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Gazette's village news correspondent keeps it in the family
1:00pm Thursday 13th February 2014 in News
FOR more than 40 years one dedicated woman has kept a scattered village community ‘firmly on the map’ in South Lakeland.
Lenore Knowles has been The Westmorland Gazette’s Selside district correspondent since 1973.
But she wasn’t the first member of her family to fill that important role.
Prior to Lenore, her mother, Mary Huck, had penned the weekly happenings in the tiny village that lies between Kendal and Shap for the Gazette.
And from the years 1899 to 1914, Lenore’s grandfather, Henry Jennings, also kept South Lakeland and beyond up-to-date with community news from Selside.
Lenore has lived at Hollowgate Farm, Selside, all her life and has been married to Thomas for 57 years. Born and bred into a farming family, Lenore was destined to stay on the farm, but she had ambitions to write.
“I love to write, whether with a pen or tip tapping on the computer with one finger,” said Lenore.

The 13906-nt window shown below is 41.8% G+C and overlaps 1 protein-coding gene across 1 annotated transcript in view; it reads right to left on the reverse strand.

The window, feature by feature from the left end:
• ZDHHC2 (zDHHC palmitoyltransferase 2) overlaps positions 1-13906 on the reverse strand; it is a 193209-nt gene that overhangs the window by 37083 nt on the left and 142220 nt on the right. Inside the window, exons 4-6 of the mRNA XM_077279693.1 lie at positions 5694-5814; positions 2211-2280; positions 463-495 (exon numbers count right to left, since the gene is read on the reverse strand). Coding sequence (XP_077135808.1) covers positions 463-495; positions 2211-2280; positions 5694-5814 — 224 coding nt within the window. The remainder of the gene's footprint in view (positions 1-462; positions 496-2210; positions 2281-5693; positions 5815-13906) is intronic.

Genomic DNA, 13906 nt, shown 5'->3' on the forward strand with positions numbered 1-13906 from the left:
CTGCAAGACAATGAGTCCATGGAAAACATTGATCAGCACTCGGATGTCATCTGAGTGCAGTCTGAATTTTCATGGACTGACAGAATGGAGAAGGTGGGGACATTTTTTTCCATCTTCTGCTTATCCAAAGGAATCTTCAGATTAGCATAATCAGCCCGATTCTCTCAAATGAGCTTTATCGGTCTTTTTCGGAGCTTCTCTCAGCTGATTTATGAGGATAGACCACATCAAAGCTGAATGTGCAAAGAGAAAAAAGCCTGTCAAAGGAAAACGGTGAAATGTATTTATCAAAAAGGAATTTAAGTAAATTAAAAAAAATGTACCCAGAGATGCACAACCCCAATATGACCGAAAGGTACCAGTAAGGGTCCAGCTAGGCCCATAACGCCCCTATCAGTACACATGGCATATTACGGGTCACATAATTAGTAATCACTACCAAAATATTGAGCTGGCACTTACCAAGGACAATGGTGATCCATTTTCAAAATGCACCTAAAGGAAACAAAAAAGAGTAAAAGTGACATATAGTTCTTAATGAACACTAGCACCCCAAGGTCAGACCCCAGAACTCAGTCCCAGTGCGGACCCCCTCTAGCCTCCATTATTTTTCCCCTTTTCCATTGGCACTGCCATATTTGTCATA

“I’ve led such a wonderful life, from running the farm with my mother for two years when my father passed away, to living through the Second World War. I remember a nearby farm being bombed in 1941 – I can picture it now.
“I have a lot of stories to tell and for a long, long time I have wanted to write a book.”
Lenore has scrapbooks packed full of community news written by herself, her mother and her grandfather.
She has a collection from the Gazette of stories about Selside and her own family dating back to the late 1800s.
The newspaper cuttings range from pictures of the Jarrow marches to Selside schoolchildren sitting on the back of a horse and cart on the way to class.
When asked whether she enjoys being a correspondent, the mother-of-two simply said: “It is just part of my life.”
She added: “I like keeping Selside on the map. If you do some good in this world then just get on with it.”
And she will keep ‘getting on with it’ until someone else takes over.
The grandmother-of-four said: “When I was younger I used to imagine myself in an office, typing on a typewriter. That’s what I wanted to do.
“But, back in those days you did what your parents told you to do and they wanted me on the farm, so that’s what I did.
“But now, when I am typing away at the computer, doing the district news I think ‘Well that’s me, I’m doing that now’.”
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